Earlier this month, Toronto police arrested two men in possession of eight pallets of Hershey's chocolate products that had been recalled in November. Authorities allege the chocolate was stolen from a recycling depot.
The products had been sent to the facility for disposal after Hershey's Canada recalled its chocolate for possible salmonella contamination.
Food tainted with salmonella may not look or smell spoiled, but the bacteria can cause symptoms such as high fever, severe headache, vomiting, nausea, abdominal pain and diarrhea. No associated illnesses have been reported.

Food Safety and Quality Job Information
Food Safety and Quality Job Information

Codex to consider international food safety standards
By Ahmed ElAmin
Source of Article: http://www.foodproductiondaily.com/
28/06/2007 - International food safety standards on fish, eggs and infant formulas are likely to be adopted next week at the annual meeting of the Codex Alimentarius Commission. The adoption of international food safety standards on fish, eggs and infant formulas are likely next week at the annual meeting of the Codex Alimentarius Commission. Agreements forged at the six-day meeting beginning on 2 July in Rome could eventually affect the way processors operate worldwide as they become incorporated into national laws. The standards are recognised as international benchmarks by one of the multilateral agreements of the UN World Trade Organization (WTO) and aim to help international food trade by eliminating many of what the UN calls "unjustified technical barriers" set up by some countries. The Codex Alimentarius is a global body set up by the Food and Agricultural Organisation and the World Health Organisation as a means of getting countries to adopt international safety standards and other guidelines.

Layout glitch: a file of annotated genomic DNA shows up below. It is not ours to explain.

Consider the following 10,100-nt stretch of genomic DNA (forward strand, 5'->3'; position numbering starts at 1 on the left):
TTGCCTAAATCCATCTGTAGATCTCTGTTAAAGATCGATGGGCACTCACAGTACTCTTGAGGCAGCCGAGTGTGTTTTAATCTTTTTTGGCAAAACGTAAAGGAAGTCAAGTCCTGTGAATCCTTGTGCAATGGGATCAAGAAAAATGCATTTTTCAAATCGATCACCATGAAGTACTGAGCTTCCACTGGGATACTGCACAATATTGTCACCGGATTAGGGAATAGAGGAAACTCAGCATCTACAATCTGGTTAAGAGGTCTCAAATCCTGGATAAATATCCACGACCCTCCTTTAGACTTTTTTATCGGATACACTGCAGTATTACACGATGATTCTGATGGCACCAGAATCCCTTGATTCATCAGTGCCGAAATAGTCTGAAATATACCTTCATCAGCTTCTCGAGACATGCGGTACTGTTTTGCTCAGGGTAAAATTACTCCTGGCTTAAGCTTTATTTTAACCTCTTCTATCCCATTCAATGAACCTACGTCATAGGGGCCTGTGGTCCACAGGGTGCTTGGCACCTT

At this year's annual meeting, the Commission is considering several draft food standards for adoption.
These include a draft code of practice for fish and fishery products, for hygienic practice for eggs and egg products and a draft revised standard for infant formula and formulas for "special medical purposes".
The Commission will also consider proposals setting maximum levels for tin in canned foods and beverages and a code of practice for reducing Ochratoxin A contamination in wine. They will also consider draft rules on a number of standards for food additives, including specifications on identification, numbering and purity. A proposed draft code of practice for fish and such products such as quick frozen coated fish and salted fish is also on the body's agenda. Various panels have also submitted a proposed amendment to the standard for canned sardines and related products.
Commission members will also consider a new draft guideline on the control of Listeria monocytogenes in foods and on microbiological risk management.
Since 1963, the Codex has adopted about 200 commodity standards. A total of 174 countries and the European Community belong to Codex.

Campylobacter Campaign Looks Good